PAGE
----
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Kabul Rejects Blackwater Plan to Privatize Afghan War as 'Destructive'

© AP Photo / Gervasio SanchezPlainclothes contractors working for Blackwater (File)
Plainclothes contractors working for Blackwater (File) - Sputnik International
Erik Prince, founder of the private military company formerly known as Blackwater, which is now named Academi, has been floated the idea of his firm privatizing the US war in Afghanistan since 2017.

The Afghan Office of the National Security Council (NSC) has lambasted a proposal by Blackwater founder Erik Prince to turn the US mission in Afghanistan over to private military companies.

"In no manner does the government of Afghanistan condone this destructive and divisive debate," the NSC said in a statement, warning that the government would never "allow the counter-terrorism fight to become a private, for-profit business."

READ MORE: Bolton Open to Hiring For-Profit Mercenaries in Washington’s 17-Year Afghan War

The statement also referred to Afghan security and defense forces which "have the primary responsibility and authority for safeguarding […] our national sovereignty, and the independence and territorial integrity of our beloved country and people."

In August, US Defense Secretary James Mattis rejected Prince's plan to privatize the war in Afghanistan, which the Pentagon chief said was not a "wise idea".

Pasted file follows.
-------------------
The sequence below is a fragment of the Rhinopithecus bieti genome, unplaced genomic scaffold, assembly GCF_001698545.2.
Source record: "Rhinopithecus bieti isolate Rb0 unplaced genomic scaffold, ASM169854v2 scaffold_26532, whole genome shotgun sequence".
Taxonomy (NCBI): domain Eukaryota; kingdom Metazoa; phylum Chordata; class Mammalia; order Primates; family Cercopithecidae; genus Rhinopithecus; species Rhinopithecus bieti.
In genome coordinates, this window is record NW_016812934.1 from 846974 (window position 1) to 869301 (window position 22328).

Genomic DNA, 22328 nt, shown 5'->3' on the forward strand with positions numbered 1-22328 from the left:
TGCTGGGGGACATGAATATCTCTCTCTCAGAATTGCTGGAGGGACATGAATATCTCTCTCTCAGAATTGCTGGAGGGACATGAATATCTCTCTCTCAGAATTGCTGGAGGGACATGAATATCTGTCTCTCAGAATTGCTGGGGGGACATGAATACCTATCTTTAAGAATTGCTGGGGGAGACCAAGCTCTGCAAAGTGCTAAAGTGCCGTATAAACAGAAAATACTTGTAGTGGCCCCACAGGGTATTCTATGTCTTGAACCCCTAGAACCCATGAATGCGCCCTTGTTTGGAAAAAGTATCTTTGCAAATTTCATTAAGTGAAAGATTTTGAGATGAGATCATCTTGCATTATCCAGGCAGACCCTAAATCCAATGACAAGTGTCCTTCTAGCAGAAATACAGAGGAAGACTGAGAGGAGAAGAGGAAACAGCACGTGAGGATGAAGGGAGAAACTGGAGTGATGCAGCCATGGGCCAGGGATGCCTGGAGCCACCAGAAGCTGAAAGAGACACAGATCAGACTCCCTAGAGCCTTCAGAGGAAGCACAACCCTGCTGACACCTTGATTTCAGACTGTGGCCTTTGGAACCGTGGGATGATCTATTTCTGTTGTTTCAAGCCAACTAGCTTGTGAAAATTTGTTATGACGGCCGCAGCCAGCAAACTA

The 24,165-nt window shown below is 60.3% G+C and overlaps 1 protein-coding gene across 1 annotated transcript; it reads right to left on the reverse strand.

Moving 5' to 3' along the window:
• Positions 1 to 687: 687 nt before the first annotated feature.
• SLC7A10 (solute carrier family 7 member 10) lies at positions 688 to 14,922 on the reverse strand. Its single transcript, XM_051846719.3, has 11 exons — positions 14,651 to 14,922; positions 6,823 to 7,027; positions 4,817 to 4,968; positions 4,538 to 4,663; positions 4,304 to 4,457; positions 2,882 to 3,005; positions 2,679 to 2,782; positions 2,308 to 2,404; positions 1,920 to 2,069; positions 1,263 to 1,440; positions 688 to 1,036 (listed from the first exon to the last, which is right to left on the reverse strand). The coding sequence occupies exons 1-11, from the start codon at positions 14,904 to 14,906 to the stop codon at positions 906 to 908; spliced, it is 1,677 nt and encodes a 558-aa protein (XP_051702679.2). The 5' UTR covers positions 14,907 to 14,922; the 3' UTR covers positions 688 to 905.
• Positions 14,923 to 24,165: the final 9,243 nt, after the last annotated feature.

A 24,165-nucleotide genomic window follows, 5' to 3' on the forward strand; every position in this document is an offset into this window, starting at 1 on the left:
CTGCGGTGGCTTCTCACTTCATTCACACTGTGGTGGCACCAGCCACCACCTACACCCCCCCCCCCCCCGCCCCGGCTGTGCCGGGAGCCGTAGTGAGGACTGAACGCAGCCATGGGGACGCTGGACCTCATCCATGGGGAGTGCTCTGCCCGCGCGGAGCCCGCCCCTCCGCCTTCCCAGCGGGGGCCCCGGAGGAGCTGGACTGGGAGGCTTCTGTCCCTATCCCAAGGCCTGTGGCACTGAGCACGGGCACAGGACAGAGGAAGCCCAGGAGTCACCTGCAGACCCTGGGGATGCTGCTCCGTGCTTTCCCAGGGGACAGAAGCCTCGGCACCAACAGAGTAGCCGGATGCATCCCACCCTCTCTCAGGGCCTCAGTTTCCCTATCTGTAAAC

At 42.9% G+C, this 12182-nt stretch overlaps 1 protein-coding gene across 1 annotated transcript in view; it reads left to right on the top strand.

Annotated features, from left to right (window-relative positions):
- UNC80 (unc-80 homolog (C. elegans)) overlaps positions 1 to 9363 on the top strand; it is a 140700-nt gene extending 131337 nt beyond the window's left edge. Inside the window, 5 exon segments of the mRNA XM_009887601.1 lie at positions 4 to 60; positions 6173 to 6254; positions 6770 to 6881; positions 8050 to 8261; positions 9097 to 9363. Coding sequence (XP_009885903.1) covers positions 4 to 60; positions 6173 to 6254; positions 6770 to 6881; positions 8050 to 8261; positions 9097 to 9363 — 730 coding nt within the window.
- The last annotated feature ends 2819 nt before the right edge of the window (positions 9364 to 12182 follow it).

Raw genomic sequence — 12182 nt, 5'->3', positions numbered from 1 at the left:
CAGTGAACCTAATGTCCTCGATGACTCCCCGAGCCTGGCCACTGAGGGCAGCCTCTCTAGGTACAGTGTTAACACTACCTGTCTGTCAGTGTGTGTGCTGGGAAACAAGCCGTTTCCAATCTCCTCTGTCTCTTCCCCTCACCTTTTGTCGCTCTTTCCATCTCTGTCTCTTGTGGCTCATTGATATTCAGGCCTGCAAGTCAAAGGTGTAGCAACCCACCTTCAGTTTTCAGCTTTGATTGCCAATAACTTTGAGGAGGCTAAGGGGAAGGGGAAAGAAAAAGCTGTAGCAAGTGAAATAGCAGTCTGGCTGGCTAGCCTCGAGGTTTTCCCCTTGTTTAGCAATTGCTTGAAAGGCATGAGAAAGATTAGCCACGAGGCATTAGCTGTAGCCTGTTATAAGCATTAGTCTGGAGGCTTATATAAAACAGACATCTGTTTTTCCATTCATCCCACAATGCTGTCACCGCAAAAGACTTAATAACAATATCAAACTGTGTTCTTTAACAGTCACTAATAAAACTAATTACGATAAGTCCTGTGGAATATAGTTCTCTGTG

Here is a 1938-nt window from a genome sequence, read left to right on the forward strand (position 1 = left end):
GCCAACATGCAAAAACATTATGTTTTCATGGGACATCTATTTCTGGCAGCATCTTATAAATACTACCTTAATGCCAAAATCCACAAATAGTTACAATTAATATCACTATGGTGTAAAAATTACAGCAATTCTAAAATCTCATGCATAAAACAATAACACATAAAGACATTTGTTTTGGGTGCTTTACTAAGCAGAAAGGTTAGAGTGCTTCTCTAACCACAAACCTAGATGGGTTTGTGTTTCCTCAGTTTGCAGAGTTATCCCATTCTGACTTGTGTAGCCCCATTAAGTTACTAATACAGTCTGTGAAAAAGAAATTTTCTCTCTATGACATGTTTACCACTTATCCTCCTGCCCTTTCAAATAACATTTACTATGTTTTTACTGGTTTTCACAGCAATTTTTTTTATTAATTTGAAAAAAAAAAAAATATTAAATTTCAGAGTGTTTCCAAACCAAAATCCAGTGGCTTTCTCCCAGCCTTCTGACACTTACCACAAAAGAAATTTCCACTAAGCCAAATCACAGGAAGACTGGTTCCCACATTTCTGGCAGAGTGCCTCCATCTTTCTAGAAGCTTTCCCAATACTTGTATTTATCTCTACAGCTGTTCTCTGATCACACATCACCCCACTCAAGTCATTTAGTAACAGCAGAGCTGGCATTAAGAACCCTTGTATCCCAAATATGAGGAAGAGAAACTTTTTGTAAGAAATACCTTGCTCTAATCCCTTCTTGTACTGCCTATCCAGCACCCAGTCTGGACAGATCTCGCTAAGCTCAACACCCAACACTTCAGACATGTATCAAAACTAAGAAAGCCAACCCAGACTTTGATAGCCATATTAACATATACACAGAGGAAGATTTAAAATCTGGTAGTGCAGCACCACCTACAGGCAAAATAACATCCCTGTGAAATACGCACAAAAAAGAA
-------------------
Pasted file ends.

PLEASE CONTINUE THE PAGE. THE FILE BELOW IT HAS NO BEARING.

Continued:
Also that month, media reported that US President Donald Trump was allegedly interested in the plan, something that was stoked by a YouTube video Prince released in July to suggest that the switch would save the US money and resources.

READ MORE: Taliban Forces Overrun Military Base, Key Highway in Endless Afghan War

White House Press Secretary Sarah Huckabee Sanders, for her part, said that Trump is "committed to finding a political solution to end the conflict in Afghanistan."

US soldiers from the 2nd Battalion, 12th Infantry Regiment, 4th Brigade Combat Team, fire mortars at known enemy firing positions from a base in the Pech River Valley in Afghanistan's Kunar province, Saturday, Oct. 24, 2009. - Sputnik International
Silent War: Pentagon Sidelines Media as It Ramps Up Afghan Bombing Campaign
Prince has tried to sell his Afghan War idea since last year, when he proposed through an op-ed in the New York Times during the president's Afghanistan strategy review that troops should be replaced with private military contractors overseen by a special US envoy that would report directly to the president.

In an effort to put an end to the 17-year-old war in Afghanistan, which has already claimed the lives of more than 2,400 Americans, the US has been bombing the country at a rate that is unprecedented since the US military started publishing data on its aerial campaigns in 2009.

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